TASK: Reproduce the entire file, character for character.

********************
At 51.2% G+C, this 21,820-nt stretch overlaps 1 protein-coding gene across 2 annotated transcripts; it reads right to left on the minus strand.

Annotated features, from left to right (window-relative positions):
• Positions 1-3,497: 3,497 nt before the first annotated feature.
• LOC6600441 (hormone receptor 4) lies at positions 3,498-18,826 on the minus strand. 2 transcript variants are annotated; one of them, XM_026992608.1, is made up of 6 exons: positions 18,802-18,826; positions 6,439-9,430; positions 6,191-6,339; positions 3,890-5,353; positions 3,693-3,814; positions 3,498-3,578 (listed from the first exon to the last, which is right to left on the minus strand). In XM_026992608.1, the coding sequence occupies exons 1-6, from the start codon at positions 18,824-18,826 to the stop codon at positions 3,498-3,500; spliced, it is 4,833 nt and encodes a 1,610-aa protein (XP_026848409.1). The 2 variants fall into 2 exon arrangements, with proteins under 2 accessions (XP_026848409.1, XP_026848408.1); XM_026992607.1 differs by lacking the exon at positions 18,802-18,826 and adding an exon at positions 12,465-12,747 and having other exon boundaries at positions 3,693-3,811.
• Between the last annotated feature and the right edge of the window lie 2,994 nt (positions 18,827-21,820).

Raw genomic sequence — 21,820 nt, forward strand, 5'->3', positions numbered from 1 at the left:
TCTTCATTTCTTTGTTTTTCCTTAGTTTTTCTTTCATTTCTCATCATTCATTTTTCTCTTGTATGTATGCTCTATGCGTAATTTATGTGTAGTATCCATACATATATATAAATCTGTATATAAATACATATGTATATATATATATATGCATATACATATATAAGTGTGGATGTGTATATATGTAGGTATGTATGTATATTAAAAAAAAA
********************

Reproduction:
At 51.2% G+C, this 21,820-nt stretch overlaps 1 protein-coding gene across 2 annotated transcripts; it reads right to left on the minus strand.

Annotated features, from left to right (window-relative positions):
• Positions 1-3,497: 3,497 nt before the first annotated feature.
• LOC6600441 (hormone receptor 4) lies at positions 3,498-18,826 on the minus strand. 2 transcript variants are annotated; one of them, XM_026992608.1, is made up of 6 exons: positions 18,802-18,826; positions 6,439-9,430; positions 6,191-6,339; positions 3,890-5,353; positions 3,693-3,814; positions 3,498-3,578 (listed from the first exon to the last, which is right to left on the minus strand). In XM_026992608.1, the coding sequence occupies exons 1-6, from the start codon at positions 18,824-18,826 to the stop codon at positions 3,498-3,500; spliced, it is 4,833 nt and encodes a 1,610-aa protein (XP_026848409.1). The 2 variants fall into 2 exon arrangements, with proteins under 2 accessions (XP_026848409.1, XP_026848408.1); XM_026992607.1 differs by lacking the exon at positions 18,802-18,826 and adding an exon at positions 12,465-12,747 and having other exon boundaries at positions 3,693-3,811.
• Between the last annotated feature and the right edge of the window lie 2,994 nt (positions 18,827-21,820).

Raw genomic sequence — 21,820 nt, forward strand, 5'->3', positions numbered from 1 at the left:
TCTTCATTTCTTTGTTTTTCCTTAGTTTTTCTTTCATTTCTCATCATTCATTTTTCTCTTGTATGTATGCTCTATGCGTAATTTATGTGTAGTATCCATACATATATATAAATCTGTATATAAATACATATGTATATATATATATATGCATATACATATATAAGTGTGGATGTGTATATATGTAGGTATGTATGTATATTAAAAAAAAA